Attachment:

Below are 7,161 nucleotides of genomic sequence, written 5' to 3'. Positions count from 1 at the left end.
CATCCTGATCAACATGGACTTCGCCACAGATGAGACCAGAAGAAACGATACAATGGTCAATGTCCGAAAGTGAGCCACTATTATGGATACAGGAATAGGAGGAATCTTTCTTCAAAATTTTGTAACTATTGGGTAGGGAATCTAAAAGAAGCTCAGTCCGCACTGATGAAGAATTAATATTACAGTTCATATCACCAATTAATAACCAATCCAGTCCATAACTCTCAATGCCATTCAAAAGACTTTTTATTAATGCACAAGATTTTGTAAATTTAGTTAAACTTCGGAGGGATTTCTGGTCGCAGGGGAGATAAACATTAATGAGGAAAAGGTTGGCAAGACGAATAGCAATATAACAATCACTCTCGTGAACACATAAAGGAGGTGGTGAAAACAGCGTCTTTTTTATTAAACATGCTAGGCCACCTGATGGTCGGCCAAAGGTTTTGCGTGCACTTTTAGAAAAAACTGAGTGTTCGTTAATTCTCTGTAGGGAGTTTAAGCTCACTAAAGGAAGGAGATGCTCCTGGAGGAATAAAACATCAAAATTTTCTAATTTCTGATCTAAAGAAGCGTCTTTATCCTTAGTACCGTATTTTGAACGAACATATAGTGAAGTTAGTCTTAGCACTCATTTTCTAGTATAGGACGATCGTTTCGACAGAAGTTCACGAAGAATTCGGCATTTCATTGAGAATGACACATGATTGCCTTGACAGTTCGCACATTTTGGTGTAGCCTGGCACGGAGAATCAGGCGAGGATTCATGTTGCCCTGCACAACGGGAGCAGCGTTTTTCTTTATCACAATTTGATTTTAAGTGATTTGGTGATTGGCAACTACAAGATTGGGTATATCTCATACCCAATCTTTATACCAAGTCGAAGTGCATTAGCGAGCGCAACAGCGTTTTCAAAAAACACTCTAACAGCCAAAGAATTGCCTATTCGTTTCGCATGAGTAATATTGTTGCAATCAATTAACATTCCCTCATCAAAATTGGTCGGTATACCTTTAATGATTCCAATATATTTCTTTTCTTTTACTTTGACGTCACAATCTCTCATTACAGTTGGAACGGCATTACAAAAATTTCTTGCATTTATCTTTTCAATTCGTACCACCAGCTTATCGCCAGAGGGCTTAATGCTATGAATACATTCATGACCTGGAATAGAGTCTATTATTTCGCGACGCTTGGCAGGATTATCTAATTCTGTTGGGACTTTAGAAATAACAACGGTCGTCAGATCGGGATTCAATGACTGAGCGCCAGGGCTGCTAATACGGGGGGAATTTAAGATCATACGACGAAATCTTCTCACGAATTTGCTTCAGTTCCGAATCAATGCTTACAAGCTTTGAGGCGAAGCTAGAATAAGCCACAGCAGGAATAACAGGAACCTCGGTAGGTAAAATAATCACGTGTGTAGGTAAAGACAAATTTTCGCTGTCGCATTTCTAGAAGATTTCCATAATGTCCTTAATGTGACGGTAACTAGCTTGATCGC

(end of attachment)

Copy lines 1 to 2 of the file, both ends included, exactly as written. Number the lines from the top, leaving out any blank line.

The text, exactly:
Below are 7,161 nucleotides of genomic sequence, written 5' to 3'. Positions count from 1 at the left end.
CATCCTGATCAACATGGACTTCGCCACAGATGAGACCAGAAGAAACGATACAATGGTCAATGTCCGAAAGTGAGCCACTATTATGGATACAGGAATAGGAGGAATCTTTCTTCAAAATTTTGTAACTATTGGGTAGGGAATCTAAAAGAAGCTCAGTCCGCACTGATGAAGAATTAATATTACAGTTCATATCACCAATTAATAACCAATCCAGTCCATAACTCTCAATGCCATTCAAAAGACTTTTTATTAATGCACAAGATTTTGTAAATTTAGTTAAACTTCGGAGGGATTTCTGGTCGCAGGGGAGATAAACATTAATGAGGAAAAGGTTGGCAAGACGAATAGCAATATAACAATCACTCTCGTGAACACATAAAGGAGGTGGTGAAAACAGCGTCTTTTTTATTAAACATGCTAGGCCACCTGATGGTCGGCCAAAGGTTTTGCGTGCACTTTTAGAAAAAACTGAGTGTTCGTTAATTCTCTGTAGGGAGTTTAAGCTCACTAAAGGAAGGAGATGCTCCTGGAGGAATAAAACATCAAAATTTTCTAATTTCTGATCTAAAGAAGCGTCTTTATCCTTAGTACCGTATTTTGAACGAACATATAGTGAAGTTAGTCTTAGCACTCATTTTCTAGTATAGGACGATCGTTTCGACAGAAGTTCACGAAGAATTCGGCATTTCATTGAGAATGACACATGATTGCCTTGACAGTTCGCACATTTTGGTGTAGCCTGGCACGGAGAATCAGGCGAGGATTCATGTTGCCCTGCACAACGGGAGCAGCGTTTTTCTTTATCACAATTTGATTTTAAGTGATTTGGTGATTGGCAACTACAAGATTGGGTATATCTCATACCCAATCTTTATACCAAGTCGAAGTGCATTAGCGAGCGCAACAGCGTTTTCAAAAAACACTCTAACAGCCAAAGAATTGCCTATTCGTTTCGCATGAGTAATATTGTTGCAATCAATTAACATTCCCTCATCAAAATTGGTCGGTATACCTTTAATGATTCCAATATATTTCTTTTCTTTTACTTTGACGTCACAATCTCTCATTACAGTTGGAACGGCATTACAAAAATTTCTTGCATTTATCTTTTCAATTCGTACCACCAGCTTATCGCCAGAGGGCTTAATGCTATGAATACATTCATGACCTGGAATAGAGTCTATTATTTCGCGACGCTTGGCAGGATTATCTAATTCTGTTGGGACTTTAGAAATAACAACGGTCGTCAGATCGGGATTCAATGACTGAGCGCCAGGGCTGCTAATACGGGGGGAATTTAAGATCATACGACGAAATCTTCTCACGAATTTGCTTCAGTTCCGAATCAATGCTTACAAGCTTTGAGGCGAAGCTAGAATAAGCCACAGCAGGAATAACAGGAACCTCGGTAGGTAAAATAATCACGTGTGTAGGTAAAGACAAATTTTCGCTGTCGCATTTCTAGAAGATTTCCATAATGTCCTTAATGTGACGGTAACTAGCTTGATCGC